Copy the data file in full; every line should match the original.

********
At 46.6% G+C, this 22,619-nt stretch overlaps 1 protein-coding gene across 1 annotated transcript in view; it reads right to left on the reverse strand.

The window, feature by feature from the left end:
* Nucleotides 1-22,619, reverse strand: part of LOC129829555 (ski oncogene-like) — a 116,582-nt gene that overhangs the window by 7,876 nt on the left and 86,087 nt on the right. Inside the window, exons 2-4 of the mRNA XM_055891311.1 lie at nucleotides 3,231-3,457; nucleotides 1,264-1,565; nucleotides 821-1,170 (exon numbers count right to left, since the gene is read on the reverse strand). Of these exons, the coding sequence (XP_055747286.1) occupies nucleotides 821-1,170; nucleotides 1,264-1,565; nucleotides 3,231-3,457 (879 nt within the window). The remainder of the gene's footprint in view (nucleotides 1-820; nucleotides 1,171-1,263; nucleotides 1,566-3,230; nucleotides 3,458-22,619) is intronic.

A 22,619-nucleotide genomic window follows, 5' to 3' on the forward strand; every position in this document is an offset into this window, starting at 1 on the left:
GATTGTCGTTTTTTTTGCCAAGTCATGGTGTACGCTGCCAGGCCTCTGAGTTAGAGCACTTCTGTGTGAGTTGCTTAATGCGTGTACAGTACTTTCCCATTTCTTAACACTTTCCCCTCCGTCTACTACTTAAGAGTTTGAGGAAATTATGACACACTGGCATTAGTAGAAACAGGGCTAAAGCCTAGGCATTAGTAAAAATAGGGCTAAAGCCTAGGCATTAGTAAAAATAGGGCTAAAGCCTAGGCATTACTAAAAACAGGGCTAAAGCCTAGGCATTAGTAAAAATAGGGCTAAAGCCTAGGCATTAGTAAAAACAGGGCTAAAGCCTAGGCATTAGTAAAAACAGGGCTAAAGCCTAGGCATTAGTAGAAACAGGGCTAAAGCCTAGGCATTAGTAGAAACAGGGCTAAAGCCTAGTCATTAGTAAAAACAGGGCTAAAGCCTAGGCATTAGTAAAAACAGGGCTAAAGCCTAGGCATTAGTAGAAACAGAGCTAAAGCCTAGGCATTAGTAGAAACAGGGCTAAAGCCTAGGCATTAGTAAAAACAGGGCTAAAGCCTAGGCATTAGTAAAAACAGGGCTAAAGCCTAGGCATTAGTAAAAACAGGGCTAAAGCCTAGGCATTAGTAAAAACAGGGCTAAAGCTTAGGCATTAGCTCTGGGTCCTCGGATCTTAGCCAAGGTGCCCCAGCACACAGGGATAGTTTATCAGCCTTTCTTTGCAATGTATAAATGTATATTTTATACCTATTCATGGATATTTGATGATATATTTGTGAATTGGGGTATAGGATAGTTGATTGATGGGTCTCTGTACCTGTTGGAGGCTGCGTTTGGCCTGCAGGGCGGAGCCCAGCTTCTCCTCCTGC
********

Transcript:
At 46.6% G+C, this 22,619-nt stretch overlaps 1 protein-coding gene across 1 annotated transcript in view; it reads right to left on the reverse strand.

The window, feature by feature from the left end:
* Nucleotides 1-22,619, reverse strand: part of LOC129829555 (ski oncogene-like) — a 116,582-nt gene that overhangs the window by 7,876 nt on the left and 86,087 nt on the right. Inside the window, exons 2-4 of the mRNA XM_055891311.1 lie at nucleotides 3,231-3,457; nucleotides 1,264-1,565; nucleotides 821-1,170 (exon numbers count right to left, since the gene is read on the reverse strand). Of these exons, the coding sequence (XP_055747286.1) occupies nucleotides 821-1,170; nucleotides 1,264-1,565; nucleotides 3,231-3,457 (879 nt within the window). The remainder of the gene's footprint in view (nucleotides 1-820; nucleotides 1,171-1,263; nucleotides 1,566-3,230; nucleotides 3,458-22,619) is intronic.

A 22,619-nucleotide genomic window follows, 5' to 3' on the forward strand; every position in this document is an offset into this window, starting at 1 on the left:
GATTGTCGTTTTTTTTGCCAAGTCATGGTGTACGCTGCCAGGCCTCTGAGTTAGAGCACTTCTGTGTGAGTTGCTTAATGCGTGTACAGTACTTTCCCATTTCTTAACACTTTCCCCTCCGTCTACTACTTAAGAGTTTGAGGAAATTATGACACACTGGCATTAGTAGAAACAGGGCTAAAGCCTAGGCATTAGTAAAAATAGGGCTAAAGCCTAGGCATTAGTAAAAATAGGGCTAAAGCCTAGGCATTACTAAAAACAGGGCTAAAGCCTAGGCATTAGTAAAAATAGGGCTAAAGCCTAGGCATTAGTAAAAACAGGGCTAAAGCCTAGGCATTAGTAAAAACAGGGCTAAAGCCTAGGCATTAGTAGAAACAGGGCTAAAGCCTAGGCATTAGTAGAAACAGGGCTAAAGCCTAGTCATTAGTAAAAACAGGGCTAAAGCCTAGGCATTAGTAAAAACAGGGCTAAAGCCTAGGCATTAGTAGAAACAGAGCTAAAGCCTAGGCATTAGTAGAAACAGGGCTAAAGCCTAGGCATTAGTAAAAACAGGGCTAAAGCCTAGGCATTAGTAAAAACAGGGCTAAAGCCTAGGCATTAGTAAAAACAGGGCTAAAGCCTAGGCATTAGTAAAAACAGGGCTAAAGCTTAGGCATTAGCTCTGGGTCCTCGGATCTTAGCCAAGGTGCCCCAGCACACAGGGATAGTTTATCAGCCTTTCTTTGCAATGTATAAATGTATATTTTATACCTATTCATGGATATTTGATGATATATTTGTGAATTGGGGTATAGGATAGTTGATTGATGGGTCTCTGTACCTGTTGGAGGCTGCGTTTGGCCTGCAGGGCGGAGCCCAGCTTCTCCTCCTGC